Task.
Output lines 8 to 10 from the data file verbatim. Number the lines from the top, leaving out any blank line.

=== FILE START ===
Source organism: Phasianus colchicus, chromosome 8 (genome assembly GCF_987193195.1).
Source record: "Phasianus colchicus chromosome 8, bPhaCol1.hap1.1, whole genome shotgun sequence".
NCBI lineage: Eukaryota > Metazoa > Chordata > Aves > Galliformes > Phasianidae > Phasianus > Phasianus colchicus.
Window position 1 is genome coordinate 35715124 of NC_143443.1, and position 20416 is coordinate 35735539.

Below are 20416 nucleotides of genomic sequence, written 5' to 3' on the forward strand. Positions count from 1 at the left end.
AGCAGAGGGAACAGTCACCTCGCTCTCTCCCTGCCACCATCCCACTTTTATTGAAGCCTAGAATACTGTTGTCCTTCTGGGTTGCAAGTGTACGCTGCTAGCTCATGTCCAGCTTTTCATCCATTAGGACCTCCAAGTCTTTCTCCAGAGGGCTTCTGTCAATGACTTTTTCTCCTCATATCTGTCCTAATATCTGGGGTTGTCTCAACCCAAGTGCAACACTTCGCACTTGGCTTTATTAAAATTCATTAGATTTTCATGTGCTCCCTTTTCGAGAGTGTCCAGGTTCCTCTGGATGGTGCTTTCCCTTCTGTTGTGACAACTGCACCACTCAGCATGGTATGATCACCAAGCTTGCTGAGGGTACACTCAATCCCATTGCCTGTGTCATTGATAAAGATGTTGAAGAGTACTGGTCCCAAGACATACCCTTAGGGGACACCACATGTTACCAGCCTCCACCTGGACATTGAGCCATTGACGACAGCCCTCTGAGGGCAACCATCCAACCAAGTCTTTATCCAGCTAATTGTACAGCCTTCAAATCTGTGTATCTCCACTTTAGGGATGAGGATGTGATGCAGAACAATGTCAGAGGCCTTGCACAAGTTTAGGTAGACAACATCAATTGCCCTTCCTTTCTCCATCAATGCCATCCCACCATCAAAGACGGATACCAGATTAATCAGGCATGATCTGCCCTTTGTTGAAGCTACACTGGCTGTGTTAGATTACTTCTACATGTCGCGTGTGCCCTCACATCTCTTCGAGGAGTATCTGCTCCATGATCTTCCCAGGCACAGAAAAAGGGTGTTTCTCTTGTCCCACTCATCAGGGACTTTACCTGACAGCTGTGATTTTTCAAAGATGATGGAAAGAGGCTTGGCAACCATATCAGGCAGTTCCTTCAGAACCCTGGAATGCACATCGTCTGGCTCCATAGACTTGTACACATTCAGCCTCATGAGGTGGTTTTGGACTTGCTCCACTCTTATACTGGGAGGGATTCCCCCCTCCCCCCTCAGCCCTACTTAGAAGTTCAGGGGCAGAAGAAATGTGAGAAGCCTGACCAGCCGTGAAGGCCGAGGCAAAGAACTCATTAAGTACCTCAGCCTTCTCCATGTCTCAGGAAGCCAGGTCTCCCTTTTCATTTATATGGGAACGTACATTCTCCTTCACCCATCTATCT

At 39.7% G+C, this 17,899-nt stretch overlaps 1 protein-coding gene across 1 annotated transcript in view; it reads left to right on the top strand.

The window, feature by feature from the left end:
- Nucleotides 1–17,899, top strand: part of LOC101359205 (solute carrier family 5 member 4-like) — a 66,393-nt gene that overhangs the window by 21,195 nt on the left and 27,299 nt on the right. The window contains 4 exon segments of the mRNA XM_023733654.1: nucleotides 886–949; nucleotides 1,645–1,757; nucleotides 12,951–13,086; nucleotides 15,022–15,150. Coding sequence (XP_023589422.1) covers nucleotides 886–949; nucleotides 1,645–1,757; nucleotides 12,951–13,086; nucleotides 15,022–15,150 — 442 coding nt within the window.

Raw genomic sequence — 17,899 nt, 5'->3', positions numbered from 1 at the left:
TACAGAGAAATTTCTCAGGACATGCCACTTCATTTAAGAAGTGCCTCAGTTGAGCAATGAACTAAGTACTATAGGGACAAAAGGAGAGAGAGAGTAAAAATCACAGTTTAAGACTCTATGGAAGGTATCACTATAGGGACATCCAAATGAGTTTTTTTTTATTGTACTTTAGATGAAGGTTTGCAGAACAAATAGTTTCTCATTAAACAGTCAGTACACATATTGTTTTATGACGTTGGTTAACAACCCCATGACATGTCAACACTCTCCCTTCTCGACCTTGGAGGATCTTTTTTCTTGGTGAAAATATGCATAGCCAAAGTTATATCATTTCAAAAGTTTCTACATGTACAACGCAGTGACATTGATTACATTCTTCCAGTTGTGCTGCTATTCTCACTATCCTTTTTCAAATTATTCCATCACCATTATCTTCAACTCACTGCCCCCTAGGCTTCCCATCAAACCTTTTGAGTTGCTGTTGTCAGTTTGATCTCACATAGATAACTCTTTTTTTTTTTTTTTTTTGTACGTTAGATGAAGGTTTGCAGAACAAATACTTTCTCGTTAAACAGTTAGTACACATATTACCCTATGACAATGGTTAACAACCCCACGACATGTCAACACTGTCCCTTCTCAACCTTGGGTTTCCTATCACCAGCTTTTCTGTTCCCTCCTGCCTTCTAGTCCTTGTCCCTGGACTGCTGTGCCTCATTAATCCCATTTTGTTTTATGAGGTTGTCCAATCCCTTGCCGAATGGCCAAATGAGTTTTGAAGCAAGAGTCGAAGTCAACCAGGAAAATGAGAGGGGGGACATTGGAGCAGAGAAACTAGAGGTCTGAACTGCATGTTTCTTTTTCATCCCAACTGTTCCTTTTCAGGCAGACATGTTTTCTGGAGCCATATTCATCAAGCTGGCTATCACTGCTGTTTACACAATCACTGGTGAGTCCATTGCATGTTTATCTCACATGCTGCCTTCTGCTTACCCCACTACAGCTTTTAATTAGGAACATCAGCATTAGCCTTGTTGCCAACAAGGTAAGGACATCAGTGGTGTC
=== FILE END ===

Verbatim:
The window, feature by feature from the left end:
- Nucleotides 1–17,899, top strand: part of LOC101359205 (solute carrier family 5 member 4-like) — a 66,393-nt gene that overhangs the window by 21,195 nt on the left and 27,299 nt on the right. The window contains 4 exon segments of the mRNA XM_023733654.1: nucleotides 886–949; nucleotides 1,645–1,757; nucleotides 12,951–13,086; nucleotides 15,022–15,150. Coding sequence (XP_023589422.1) covers nucleotides 886–949; nucleotides 1,645–1,757; nucleotides 12,951–13,086; nucleotides 15,022–15,150 — 442 coding nt within the window.

Raw genomic sequence — 17,899 nt, 5'->3', positions numbered from 1 at the left: